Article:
These groups are the only sound groups that are not always regular in pronunciation. However, they are quite limited in number and several encounters with each will be instructive in predicting their pronunciations.

Along with vowel extenders, groups that create elongated vowel sounds are listed in Table . The dash on the group indicates whether the group appears at the beginning, end or within the word. For example -th or -th- indicate the th group can appear at the beginning or the middle of a word.

Table 2.5: Vowel sounds 2: letter groups that create elongated or extended vowel sounds

Letter group Nearest EES Example
-agh, -aigh soft g § cúlstagh
-gh- soft g/y aighneas
-gh consonant Classified under Consonants
    (see Table )
-aidh -idh ee ar aghaidh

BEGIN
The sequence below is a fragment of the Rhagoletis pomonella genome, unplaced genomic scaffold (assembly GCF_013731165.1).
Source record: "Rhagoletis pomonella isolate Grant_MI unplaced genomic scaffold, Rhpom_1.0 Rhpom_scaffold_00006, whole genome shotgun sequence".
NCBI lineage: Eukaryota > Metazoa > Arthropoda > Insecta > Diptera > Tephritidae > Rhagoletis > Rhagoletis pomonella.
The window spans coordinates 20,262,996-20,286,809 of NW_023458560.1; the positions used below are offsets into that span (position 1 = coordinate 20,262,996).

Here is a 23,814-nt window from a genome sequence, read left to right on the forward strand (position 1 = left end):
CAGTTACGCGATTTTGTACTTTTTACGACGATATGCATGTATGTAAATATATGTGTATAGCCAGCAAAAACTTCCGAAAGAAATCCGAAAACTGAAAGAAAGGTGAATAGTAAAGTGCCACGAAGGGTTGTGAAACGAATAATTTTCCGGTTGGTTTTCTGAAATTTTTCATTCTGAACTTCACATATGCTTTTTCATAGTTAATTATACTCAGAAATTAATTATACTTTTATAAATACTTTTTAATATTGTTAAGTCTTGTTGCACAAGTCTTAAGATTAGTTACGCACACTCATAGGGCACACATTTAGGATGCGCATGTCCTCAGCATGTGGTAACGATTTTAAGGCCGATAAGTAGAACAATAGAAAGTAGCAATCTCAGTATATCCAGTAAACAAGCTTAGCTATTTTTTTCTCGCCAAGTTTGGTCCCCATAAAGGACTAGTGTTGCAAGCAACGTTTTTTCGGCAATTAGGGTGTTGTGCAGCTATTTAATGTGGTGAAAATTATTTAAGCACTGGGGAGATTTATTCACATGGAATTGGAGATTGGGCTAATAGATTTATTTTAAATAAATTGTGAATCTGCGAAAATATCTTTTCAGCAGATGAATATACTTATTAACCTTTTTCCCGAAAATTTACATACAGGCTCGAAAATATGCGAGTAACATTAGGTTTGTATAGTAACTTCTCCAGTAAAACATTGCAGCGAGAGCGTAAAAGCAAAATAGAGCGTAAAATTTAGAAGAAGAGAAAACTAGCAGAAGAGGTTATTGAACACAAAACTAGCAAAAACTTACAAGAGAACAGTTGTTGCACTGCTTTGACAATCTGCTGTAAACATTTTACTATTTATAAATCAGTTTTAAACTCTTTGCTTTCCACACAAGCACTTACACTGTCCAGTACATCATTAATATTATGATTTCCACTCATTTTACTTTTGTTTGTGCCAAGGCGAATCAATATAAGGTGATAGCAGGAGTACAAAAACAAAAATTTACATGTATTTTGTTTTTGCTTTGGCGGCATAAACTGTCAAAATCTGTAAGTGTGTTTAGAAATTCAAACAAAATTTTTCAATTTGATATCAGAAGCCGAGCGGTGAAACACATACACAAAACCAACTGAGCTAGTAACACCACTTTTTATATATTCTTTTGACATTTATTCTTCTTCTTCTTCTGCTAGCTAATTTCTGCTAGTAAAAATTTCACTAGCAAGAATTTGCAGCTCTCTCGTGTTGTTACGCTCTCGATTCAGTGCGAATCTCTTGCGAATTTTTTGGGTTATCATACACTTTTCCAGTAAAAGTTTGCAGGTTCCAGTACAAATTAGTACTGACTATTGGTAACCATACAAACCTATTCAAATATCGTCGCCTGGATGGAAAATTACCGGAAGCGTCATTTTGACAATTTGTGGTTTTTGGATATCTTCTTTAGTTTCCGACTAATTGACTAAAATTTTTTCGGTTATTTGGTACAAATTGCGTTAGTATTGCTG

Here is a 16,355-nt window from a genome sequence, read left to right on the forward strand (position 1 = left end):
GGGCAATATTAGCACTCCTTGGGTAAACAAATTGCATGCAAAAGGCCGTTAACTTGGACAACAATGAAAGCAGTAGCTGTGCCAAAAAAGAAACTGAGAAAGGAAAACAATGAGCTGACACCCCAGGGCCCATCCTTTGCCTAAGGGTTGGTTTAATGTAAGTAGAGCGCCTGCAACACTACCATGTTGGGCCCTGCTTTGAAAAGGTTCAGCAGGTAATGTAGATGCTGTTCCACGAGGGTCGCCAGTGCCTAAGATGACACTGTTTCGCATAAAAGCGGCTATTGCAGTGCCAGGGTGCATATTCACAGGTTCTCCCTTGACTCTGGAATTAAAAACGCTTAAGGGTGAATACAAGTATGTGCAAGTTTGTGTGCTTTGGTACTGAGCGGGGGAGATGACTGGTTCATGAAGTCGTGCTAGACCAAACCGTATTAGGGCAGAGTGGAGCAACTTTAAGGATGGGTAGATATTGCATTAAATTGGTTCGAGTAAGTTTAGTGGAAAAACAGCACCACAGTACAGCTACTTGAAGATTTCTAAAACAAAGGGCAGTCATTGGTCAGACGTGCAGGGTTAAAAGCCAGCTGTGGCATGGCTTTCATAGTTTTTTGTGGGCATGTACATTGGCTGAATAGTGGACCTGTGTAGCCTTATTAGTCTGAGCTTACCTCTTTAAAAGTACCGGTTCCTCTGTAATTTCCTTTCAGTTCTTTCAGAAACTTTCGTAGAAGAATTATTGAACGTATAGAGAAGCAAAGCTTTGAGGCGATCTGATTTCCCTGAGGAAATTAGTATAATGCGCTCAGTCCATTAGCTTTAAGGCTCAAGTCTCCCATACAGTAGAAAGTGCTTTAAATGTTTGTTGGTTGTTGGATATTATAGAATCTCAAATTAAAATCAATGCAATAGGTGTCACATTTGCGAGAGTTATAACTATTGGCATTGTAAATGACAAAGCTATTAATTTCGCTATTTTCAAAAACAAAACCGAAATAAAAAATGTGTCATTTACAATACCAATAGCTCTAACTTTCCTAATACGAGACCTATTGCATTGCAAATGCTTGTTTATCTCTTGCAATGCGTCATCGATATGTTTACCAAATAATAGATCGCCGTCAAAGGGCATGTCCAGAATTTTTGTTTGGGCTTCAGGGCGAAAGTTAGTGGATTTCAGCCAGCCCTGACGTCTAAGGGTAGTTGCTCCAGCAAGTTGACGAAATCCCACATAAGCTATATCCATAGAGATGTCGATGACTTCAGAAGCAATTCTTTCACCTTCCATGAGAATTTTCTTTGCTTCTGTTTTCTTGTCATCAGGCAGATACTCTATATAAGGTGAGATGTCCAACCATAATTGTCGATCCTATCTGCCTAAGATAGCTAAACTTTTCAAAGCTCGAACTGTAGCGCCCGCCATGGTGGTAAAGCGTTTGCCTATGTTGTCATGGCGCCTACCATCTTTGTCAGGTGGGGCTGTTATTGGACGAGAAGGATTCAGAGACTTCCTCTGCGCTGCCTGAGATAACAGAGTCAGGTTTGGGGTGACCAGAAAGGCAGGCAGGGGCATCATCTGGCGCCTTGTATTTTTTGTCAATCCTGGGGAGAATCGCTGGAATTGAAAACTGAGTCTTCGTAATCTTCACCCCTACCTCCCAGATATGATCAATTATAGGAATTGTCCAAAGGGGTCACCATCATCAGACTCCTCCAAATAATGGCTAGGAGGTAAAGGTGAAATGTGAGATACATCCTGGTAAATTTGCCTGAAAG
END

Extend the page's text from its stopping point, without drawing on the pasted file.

(ahead, forward)
-adh ah-aw mí-ádh
    (bad luck)
-eadh eah deireadh
    (end, finish)
-dha ooah Donnchadhaf
fh- Halted vowel Ó Confhaola
(like consonant fh-)   (surname)
-th -th- hy ith (eat),
(Slender)   aithne (know [recognize])
    (thiar west, back)
-th -th- h cathair (city)
(Broad)   mothú (feeling)
f -dha sounds very subtle and many truncate
the spelling to Donncha, deleting -adh
§ The word ending -agh is nearly non-existent in Irish;
The word ending -aigh is very common, on the other hand.

2.4   Consonants

Anyone can "tune into" sounds they have been specifically conditioned to hear through experience; therefore, perception will be specific to the types of languages that an individual is receptive to (in other words the language s/he speaks). Fortunately, we can train ourselves to hear, or more specifically, decode, what initially sound like single cadences into their constituent discrete sounds. Listening to the e-companion with the associated text at hand as a reference, the discrete sound blocks can be discerned. Most audio tools do not spend any time concentrating on discrete sounds, as is done in Fealsún.